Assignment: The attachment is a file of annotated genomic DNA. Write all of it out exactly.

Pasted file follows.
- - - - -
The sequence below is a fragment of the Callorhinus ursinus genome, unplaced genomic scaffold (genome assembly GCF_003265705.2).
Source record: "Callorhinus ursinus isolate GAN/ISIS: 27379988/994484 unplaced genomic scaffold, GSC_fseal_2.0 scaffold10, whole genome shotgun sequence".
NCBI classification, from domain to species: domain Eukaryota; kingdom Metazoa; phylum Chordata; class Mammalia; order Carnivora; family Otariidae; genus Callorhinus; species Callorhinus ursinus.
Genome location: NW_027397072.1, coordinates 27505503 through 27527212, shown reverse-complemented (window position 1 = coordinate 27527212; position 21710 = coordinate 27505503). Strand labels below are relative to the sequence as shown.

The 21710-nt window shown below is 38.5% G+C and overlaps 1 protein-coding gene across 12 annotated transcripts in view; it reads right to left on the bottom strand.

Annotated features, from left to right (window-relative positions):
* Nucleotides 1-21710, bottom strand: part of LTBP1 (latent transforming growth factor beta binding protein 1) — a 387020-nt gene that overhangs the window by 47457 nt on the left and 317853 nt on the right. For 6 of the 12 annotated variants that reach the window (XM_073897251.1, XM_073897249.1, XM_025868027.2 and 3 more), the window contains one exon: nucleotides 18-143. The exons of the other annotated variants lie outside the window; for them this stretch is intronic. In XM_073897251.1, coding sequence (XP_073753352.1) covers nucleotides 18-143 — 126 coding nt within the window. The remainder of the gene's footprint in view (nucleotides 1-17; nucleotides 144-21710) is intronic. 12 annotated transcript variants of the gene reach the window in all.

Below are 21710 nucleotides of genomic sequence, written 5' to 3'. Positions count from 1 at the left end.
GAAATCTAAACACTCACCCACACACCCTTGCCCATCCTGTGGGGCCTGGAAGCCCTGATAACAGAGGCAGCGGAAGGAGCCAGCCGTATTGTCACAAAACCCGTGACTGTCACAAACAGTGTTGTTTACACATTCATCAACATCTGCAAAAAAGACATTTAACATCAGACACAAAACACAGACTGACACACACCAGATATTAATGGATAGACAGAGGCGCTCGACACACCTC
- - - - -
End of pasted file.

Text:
The sequence below is a fragment of the Callorhinus ursinus genome, unplaced genomic scaffold (genome assembly GCF_003265705.2).
Source record: "Callorhinus ursinus isolate GAN/ISIS: 27379988/994484 unplaced genomic scaffold, GSC_fseal_2.0 scaffold10, whole genome shotgun sequence".
NCBI classification, from domain to species: domain Eukaryota; kingdom Metazoa; phylum Chordata; class Mammalia; order Carnivora; family Otariidae; genus Callorhinus; species Callorhinus ursinus.
Genome location: NW_027397072.1, coordinates 27505503 through 27527212, shown reverse-complemented (window position 1 = coordinate 27527212; position 21710 = coordinate 27505503). Strand labels below are relative to the sequence as shown.

The 21710-nt window shown below is 38.5% G+C and overlaps 1 protein-coding gene across 12 annotated transcripts in view; it reads right to left on the bottom strand.

Annotated features, from left to right (window-relative positions):
* Nucleotides 1-21710, bottom strand: part of LTBP1 (latent transforming growth factor beta binding protein 1) — a 387020-nt gene that overhangs the window by 47457 nt on the left and 317853 nt on the right. For 6 of the 12 annotated variants that reach the window (XM_073897251.1, XM_073897249.1, XM_025868027.2 and 3 more), the window contains one exon: nucleotides 18-143. The exons of the other annotated variants lie outside the window; for them this stretch is intronic. In XM_073897251.1, coding sequence (XP_073753352.1) covers nucleotides 18-143 — 126 coding nt within the window. The remainder of the gene's footprint in view (nucleotides 1-17; nucleotides 144-21710) is intronic. 12 annotated transcript variants of the gene reach the window in all.

Below are 21710 nucleotides of genomic sequence, written 5' to 3'. Positions count from 1 at the left end.
GAAATCTAAACACTCACCCACACACCCTTGCCCATCCTGTGGGGCCTGGAAGCCCTGATAACAGAGGCAGCGGAAGGAGCCAGCCGTATTGTCACAAAACCCGTGACTGTCACAAACAGTGTTGTTTACACATTCATCAACATCTGCAAAAAAGACATTTAACATCAGACACAAAACACAGACTGACACACACCAGATATTAATGGATAGACAGAGGCGCTCGACACACCTC